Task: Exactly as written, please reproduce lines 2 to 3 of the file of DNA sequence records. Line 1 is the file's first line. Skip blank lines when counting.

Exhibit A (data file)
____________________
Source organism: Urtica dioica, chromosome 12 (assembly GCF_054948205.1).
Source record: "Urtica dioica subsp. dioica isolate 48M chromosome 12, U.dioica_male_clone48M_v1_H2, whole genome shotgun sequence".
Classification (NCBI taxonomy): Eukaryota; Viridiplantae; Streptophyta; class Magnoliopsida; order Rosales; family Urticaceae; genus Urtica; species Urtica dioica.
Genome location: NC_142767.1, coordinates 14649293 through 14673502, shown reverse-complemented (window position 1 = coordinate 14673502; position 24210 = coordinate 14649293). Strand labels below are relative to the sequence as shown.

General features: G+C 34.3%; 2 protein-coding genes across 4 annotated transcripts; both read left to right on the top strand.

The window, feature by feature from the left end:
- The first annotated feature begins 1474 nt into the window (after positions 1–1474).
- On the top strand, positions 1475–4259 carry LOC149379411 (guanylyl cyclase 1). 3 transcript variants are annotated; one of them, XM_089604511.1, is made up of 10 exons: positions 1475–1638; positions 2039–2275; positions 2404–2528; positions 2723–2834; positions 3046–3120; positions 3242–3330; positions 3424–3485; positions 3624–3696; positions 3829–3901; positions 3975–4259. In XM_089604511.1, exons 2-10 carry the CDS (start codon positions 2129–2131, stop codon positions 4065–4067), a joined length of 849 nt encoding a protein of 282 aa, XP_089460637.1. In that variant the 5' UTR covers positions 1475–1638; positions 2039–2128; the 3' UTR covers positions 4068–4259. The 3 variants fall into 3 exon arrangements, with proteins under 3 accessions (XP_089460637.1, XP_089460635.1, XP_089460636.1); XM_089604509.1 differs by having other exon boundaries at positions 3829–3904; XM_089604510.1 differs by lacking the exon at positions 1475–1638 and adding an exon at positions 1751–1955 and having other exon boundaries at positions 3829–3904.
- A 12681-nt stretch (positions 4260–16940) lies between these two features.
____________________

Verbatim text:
Source record: "Urtica dioica subsp. dioica isolate 48M chromosome 12, U.dioica_male_clone48M_v1_H2, whole genome shotgun sequence".
Classification (NCBI taxonomy): Eukaryota; Viridiplantae; Streptophyta; class Magnoliopsida; order Rosales; family Urticaceae; genus Urtica; species Urtica dioica.